Allow people to specify as much as and no more than they know. In many cases, this will mean that people need to be able to supply approximate information on multiple dimensions. If the underlying data structures are rich, then search terms should be applied to the appropriate dimensions. For example, if documents have an associated attribute value structure that specifies Title, Author, Date, and Size, then people should be asked to specify as much as they can about each dimension separately and these terms can be applied in an appropriately fuzzy or expanded manner against the separate dimension and the results collated together. Indices can be expanded by using additional knowledge sources such as a hierarchical ontology, a thesaurus, an ordered list, an organization chart, a social network analysis and so on.

If, on the other hand, the data is less richly structured, search terms can be combined across a single index expanded in the same way. In either case, the result is a search algorithm that produces greater recall at the expense of less precision. Lower precision can be handled in multiple ways. For example, a broader search may only be applied if a narrow and specific search gives no result. Or, the results of a broad and narrow search may be returned with narrow results shown first. Alternatively, weighting factors can be applied so that precise matches count more heavily than imprecise matches.

Human memory is associative and evolved over millions of years to deal with physical reality. In physical reality, as you approach something more closely, more detail is revealed to the senses. This helps you see, hear, feel or smell what you are looking for. In addition, the added detail serves as further reminder to any relevant memories of previous experiences. It must also be noted that some things, e.g., the location of plants and animals changes somewhat over time.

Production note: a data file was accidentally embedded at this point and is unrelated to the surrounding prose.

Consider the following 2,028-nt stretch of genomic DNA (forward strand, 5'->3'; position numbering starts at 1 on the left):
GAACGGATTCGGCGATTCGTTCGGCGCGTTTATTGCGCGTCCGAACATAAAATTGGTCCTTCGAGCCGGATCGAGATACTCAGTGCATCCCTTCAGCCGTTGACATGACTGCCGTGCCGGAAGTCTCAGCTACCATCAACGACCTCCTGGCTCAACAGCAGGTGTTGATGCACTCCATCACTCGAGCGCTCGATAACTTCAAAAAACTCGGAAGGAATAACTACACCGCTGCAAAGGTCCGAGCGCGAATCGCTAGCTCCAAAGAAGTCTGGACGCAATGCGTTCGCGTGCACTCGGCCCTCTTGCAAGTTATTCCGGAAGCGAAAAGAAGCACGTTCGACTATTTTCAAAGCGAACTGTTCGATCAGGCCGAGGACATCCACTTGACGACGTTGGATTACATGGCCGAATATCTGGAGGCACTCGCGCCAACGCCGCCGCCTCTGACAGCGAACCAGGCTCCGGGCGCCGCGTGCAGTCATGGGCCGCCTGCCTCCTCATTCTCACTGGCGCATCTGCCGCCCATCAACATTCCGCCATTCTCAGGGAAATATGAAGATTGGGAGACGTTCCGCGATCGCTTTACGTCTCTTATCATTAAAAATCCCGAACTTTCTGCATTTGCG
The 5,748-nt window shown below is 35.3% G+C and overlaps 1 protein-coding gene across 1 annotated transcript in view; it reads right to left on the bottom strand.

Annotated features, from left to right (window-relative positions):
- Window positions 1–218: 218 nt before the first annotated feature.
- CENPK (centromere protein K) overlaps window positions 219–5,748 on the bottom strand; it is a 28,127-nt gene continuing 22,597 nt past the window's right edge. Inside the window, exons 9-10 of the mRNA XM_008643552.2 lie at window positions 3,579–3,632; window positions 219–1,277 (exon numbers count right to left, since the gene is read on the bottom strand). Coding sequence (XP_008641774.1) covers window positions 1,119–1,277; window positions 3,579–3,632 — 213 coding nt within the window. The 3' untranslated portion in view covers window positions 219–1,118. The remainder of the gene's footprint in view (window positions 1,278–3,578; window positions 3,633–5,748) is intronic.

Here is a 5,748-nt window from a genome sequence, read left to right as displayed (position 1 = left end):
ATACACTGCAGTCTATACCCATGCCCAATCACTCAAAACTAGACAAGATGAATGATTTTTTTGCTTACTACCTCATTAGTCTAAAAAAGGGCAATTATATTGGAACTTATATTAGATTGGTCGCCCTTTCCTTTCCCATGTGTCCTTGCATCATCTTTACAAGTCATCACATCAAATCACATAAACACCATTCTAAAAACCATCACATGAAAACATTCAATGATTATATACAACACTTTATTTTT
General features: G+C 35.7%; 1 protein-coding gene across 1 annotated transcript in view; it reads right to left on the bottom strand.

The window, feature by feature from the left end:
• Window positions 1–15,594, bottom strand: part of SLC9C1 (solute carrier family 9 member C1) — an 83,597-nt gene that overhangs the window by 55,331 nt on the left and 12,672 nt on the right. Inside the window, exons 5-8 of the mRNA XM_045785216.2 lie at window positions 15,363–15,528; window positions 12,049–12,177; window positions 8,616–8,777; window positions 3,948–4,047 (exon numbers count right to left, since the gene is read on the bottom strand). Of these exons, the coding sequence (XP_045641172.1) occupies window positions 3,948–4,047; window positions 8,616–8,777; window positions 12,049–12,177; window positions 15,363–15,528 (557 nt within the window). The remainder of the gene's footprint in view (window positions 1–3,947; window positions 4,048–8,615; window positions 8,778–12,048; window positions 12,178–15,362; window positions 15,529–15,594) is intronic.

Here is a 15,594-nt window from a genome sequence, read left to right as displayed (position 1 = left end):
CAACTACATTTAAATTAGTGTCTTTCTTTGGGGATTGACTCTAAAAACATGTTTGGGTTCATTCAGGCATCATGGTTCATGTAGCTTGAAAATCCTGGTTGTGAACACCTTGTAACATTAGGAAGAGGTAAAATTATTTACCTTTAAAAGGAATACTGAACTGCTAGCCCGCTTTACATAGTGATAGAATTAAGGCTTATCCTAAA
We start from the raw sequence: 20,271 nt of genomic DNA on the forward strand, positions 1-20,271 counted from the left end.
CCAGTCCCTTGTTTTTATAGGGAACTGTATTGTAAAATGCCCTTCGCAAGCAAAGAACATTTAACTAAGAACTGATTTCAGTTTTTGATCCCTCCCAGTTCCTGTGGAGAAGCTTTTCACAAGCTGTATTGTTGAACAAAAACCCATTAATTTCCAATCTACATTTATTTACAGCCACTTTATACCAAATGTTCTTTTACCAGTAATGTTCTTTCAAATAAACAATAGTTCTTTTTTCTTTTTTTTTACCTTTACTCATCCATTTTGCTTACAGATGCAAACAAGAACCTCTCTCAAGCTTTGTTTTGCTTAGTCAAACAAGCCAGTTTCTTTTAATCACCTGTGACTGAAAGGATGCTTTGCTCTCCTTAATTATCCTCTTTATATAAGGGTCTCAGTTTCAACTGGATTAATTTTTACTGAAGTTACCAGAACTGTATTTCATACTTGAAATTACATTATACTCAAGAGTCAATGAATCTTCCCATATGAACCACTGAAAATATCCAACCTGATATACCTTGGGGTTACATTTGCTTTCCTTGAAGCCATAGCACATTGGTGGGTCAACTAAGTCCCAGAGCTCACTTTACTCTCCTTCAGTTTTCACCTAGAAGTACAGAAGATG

Suppose that one summer, a person is foraging and comes across a blackberry patch. Twenty years later, he comes back to the same area and is reminded of the blackberries. He recalls approximately where they are and as he nears, he sees the familiar pattern of blackberry bushes. He approaches more closely still and sees the blackberries. By contrast, if one were to replay this scene in the typical world of computer architecture, the interaction would go more like this: "Ah, I found some blackberries. Hmmm. I wonder how I can find them again. Computer, help me remember where these blackberies are." Computer: "Certainly. These blackberries are at Latitude North 40 degrees, 47 minutes, 22.122 seconds and Longitude West 73 degrees, 58 minutes, 12.718 seconds. If you ever need to find them again, simply type in these coordinates." This is an artificial and difficult way for people to remember how to find things. It is, of course, a simple table lookup for the computer but the cost of people's time in dealing with such interfaces is now far greater than the cost of the processing power that it takes to provide a more natural search facility.

Related Patterns:
Parallel Processing Support for People Render Unto Ceasar

Known Uses:
Human agents such as travel agents, real estate agents, or librarians are good at this sort of thing. They listen to multiple constraints of their clients and then find items that match or nearly match on multiple criteria.